For more than a year, analysts have been tempering their praise of Schering-Plough ( SGP) with a warning that it must reduce its reliance on its cholesterol franchise of Zetia and Vytorin. Events of the past few weeks, however, weren't what Wall Street had in mind. Schering-Plough's stock has skidded following the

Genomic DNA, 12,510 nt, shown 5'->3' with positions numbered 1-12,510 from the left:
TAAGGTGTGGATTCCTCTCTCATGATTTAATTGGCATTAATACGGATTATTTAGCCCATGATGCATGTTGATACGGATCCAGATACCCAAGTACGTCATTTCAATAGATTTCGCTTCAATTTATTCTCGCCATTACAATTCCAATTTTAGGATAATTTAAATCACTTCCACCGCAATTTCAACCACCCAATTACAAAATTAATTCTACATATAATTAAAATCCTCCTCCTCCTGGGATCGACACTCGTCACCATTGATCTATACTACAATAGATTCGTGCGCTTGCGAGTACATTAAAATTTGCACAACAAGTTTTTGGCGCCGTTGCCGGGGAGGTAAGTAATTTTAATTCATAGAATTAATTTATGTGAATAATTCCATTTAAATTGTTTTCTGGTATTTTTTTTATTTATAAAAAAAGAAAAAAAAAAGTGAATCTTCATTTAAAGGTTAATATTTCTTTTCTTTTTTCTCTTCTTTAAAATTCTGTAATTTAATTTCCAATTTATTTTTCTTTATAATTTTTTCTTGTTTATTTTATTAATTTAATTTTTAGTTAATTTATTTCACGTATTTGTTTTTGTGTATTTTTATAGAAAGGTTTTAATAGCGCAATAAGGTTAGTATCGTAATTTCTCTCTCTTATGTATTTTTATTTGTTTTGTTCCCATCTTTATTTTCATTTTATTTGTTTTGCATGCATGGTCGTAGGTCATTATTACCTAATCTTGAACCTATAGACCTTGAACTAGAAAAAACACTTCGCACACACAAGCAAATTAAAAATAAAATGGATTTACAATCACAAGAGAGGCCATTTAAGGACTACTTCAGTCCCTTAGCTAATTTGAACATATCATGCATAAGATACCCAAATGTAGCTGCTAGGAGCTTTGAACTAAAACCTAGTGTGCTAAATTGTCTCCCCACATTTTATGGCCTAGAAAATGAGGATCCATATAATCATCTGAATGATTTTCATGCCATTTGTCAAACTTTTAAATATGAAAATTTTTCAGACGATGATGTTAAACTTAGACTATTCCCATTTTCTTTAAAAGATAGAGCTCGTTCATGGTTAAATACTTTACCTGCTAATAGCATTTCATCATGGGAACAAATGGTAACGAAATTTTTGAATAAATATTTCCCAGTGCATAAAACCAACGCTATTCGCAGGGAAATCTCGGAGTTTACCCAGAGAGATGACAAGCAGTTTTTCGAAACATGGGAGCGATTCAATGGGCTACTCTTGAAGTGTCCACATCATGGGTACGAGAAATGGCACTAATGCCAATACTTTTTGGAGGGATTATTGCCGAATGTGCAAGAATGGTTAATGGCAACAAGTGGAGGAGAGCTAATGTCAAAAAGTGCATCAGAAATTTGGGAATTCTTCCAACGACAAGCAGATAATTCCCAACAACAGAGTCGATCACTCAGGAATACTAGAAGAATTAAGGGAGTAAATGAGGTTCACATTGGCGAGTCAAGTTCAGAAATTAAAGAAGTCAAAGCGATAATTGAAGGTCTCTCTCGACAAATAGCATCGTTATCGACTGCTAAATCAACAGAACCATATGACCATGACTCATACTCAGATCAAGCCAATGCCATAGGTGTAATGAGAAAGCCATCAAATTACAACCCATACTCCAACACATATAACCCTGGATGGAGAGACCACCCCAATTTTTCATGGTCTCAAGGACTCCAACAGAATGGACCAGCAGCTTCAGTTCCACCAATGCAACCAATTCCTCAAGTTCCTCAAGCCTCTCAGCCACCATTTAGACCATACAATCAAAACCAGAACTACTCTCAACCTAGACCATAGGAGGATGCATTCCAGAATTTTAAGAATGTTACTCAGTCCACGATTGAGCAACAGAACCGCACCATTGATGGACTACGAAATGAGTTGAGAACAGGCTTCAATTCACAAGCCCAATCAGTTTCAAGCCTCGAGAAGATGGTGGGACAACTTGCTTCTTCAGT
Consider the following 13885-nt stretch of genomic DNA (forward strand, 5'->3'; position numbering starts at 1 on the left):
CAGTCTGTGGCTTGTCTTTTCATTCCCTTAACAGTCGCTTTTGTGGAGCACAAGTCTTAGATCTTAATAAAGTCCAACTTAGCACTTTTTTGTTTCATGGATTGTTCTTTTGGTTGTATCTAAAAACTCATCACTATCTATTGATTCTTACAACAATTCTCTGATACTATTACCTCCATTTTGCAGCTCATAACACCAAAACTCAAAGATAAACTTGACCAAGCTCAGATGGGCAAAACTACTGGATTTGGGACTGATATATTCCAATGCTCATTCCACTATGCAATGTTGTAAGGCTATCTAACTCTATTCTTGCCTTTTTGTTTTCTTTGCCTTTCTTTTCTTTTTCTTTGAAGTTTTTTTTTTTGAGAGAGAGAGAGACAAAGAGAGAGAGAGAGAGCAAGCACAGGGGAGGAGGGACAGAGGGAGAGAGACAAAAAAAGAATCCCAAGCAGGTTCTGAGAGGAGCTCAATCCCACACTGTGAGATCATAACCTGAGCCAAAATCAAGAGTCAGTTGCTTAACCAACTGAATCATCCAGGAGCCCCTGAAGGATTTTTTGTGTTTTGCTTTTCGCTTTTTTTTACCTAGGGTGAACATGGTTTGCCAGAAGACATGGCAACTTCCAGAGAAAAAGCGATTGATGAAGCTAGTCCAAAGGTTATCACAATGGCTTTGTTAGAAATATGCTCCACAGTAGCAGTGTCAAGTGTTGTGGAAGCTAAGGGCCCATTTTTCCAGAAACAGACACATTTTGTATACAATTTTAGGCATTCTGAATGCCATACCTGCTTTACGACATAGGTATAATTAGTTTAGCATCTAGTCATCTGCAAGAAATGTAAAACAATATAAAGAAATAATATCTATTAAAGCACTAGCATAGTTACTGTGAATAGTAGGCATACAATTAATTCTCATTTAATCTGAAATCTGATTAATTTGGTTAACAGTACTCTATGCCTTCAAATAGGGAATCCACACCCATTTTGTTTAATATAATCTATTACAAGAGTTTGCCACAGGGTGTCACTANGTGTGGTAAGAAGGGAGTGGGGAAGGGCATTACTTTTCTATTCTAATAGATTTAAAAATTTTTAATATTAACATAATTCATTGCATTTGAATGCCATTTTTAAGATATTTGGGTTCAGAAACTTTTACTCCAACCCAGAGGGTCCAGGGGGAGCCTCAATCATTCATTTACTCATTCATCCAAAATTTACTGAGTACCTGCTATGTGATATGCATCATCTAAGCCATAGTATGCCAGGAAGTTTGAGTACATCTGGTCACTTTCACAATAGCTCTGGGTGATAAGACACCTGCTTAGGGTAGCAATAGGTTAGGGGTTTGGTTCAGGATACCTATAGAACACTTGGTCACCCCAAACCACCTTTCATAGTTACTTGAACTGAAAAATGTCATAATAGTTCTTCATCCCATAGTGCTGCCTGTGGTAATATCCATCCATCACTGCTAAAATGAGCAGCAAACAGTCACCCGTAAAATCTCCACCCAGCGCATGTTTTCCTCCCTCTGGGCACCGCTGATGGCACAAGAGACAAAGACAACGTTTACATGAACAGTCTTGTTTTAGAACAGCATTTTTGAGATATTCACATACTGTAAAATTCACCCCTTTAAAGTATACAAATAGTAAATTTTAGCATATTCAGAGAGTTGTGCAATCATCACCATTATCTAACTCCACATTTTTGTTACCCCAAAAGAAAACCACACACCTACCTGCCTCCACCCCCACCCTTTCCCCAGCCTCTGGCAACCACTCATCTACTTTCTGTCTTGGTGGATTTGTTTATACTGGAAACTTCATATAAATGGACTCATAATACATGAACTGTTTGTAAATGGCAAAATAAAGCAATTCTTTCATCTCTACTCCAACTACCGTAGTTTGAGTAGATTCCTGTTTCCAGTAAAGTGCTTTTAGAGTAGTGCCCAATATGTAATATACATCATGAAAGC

long-delayed publication of a Vytorin clinical trial , which produced disappointing results and legislators' calls for investigating how the results were revealed. Between Jan. 11 and Feb. 6, the stock was off by 26%. Many analysts chipped away at their 2008 earnings predictions, but they haven't changed their mostly favorable view of Schering-Plough. Although the picture of the new company may not come into focus for several years, the key test for Schering-Plough depends more on drugs in development than on products in the market. Despite the recent controversy, analysts expect Zetia and Vytorin, sold via a joint venture with Merck ( MRK), to maintain a prominent role for the near future. Vytorin combines Schering-Plough's Zetia with Merck's Zocor. The Merck drug lost U.S. patent protection in mid-2006. Schering-Plough "still enjoys the most robust earnings growth outlook in the sector," says Roopesh Patel, of UBS Securities, even after he scaled back his 2008 earnings-per-share estimate to $1.47 from $1.62 in a recent research report. The company "has a comparatively low-risk growth outlook," in part due to "limited patent exposure" until 2014. Although it's a bit early to predict how well experimental drugs will do, the company has a few promising compounds, adds Patel, who has a buy rating. He doesn't own shares. His firm has had a non-investment banking relationship. "For investors with a multiyear time horizon, we believe Schering-Plough represents a compelling risk-reward ratio as the company's pipeline matures," says George Grofik, of Citigroup Global Markets, in a recent report to clients. " The pipeline is interesting, but visibility is still two to three years away." Noting that Zetia and Vytorin account for more than 60% of Schering-Plough's earnings per share, Grofik says the recent drop in its stock price means "investors are paying virtually nothing" for the company's R&D prospects, "which is a comfortable position for investors." He doesn't own shares. His firm has had a recent investment banking relationship. Grofik is neutral on Schering-Plough, which he considers a high-risk investment. According to Thomson First Call, 14 analysts have buy ratings while six are neutral. The buy-hold ratio was 10-to-7 three months ago. Analysts with hold ratings -- and even those with buy ratings -- are not sure how how deep or how long the impact of the recent Vytorin news will affect Schering-Plough.